Publication Type

Journal Article

Publication Date

4-2014

Abstract

This paper evaluates the Prescott (2004) hypothesis that permanently higher payroll taxes fully explain the decline in number of market hours worked in Europe (relative to America) over three decades. The Prescott model made assumptions that, in steady state, left out any incentive for either international capital mobility or international exchange of goods. We study a one-good model where the imposition of higher payroll taxes in one region leads to higher domestic real interest rate in that region. As a result, there are incentives for international capital outflows into the high payroll tax region with the consequence that number of market hours worked in the low payroll tax region also decline. With identical tastes and rate of time discount across the two regions, we find that the number of hours worked in the market, home work, and leisure are equalized across the two regions. In the multi-good model, when factor price equalization holds so free trade acts as a substitute for factor mobility, we show that there is also equalization of market work, home work, and leisure across the two regions.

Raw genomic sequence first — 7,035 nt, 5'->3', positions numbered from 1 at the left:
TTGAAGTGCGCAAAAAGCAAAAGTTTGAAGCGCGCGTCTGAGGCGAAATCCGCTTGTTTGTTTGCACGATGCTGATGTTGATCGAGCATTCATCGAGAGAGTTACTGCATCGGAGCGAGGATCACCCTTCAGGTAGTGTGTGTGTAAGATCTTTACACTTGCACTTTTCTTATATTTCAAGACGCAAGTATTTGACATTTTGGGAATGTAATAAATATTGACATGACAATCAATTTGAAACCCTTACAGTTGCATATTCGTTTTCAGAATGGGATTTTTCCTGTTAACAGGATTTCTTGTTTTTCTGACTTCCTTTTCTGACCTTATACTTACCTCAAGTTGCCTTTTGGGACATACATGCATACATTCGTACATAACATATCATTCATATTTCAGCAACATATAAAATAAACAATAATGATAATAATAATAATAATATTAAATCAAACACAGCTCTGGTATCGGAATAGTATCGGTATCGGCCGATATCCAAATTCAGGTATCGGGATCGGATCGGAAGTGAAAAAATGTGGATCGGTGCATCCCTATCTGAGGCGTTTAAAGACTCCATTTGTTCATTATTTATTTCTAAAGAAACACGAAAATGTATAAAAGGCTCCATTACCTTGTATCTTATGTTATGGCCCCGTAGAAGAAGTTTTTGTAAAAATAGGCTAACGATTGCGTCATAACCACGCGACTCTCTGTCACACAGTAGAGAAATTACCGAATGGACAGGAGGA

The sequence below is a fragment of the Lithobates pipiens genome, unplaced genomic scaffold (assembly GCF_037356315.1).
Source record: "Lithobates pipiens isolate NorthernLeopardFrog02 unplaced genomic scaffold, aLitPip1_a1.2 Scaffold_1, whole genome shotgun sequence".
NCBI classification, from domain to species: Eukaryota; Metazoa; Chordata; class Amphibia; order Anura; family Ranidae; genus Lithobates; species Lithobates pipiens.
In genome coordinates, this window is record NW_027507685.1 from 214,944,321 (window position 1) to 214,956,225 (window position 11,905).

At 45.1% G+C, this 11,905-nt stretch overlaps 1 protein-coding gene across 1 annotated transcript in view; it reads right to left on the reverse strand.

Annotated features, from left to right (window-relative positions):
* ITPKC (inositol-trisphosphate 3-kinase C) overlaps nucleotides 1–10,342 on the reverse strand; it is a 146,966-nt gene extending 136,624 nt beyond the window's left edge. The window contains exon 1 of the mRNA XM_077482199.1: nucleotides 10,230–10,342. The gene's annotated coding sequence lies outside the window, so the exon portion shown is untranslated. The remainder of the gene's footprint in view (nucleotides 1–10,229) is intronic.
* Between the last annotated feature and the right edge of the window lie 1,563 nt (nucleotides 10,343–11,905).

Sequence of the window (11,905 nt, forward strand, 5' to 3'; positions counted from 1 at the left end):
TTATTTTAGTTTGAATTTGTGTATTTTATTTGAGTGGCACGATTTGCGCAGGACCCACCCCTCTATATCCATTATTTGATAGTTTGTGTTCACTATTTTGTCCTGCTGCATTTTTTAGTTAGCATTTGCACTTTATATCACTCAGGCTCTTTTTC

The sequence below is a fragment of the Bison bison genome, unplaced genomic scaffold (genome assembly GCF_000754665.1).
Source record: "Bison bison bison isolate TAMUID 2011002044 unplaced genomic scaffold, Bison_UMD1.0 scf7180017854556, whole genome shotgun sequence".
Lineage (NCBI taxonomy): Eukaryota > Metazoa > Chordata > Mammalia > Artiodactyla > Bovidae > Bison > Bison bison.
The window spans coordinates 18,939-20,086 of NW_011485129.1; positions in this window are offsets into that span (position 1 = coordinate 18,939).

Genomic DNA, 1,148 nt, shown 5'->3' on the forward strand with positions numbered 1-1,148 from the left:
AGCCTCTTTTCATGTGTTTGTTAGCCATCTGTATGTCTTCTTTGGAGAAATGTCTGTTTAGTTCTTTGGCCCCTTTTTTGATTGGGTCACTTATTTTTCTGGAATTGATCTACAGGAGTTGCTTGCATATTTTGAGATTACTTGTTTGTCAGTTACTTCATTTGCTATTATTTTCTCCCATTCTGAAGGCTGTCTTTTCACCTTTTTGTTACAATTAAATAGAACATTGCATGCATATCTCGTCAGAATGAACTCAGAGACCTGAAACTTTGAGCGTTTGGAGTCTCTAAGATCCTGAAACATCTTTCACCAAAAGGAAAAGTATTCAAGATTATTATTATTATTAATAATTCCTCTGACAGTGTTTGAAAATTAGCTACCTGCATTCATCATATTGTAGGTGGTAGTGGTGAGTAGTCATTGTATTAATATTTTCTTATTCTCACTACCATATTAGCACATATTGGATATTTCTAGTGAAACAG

Keywords

Bias, High dimension, Refit, Regularization.

Discipline

Labor Economics | Labor Relations | Taxation

Research Areas

Economic Theory

Publication

Oxford Economic Papers

Volume

66

Issue

2

First Page

516

Last Page

532

ISSN

0030-7653

Publisher

Oxford University Press (OUP): Policy F - Oxford Open Option D

Creative Commons License

Creative Commons Attribution-Noncommercial-No Derivative Works 4.0 License
This work is licensed under a Creative Commons Attribution-Noncommercial-No Derivative Works 4.0 License.

Share

COinS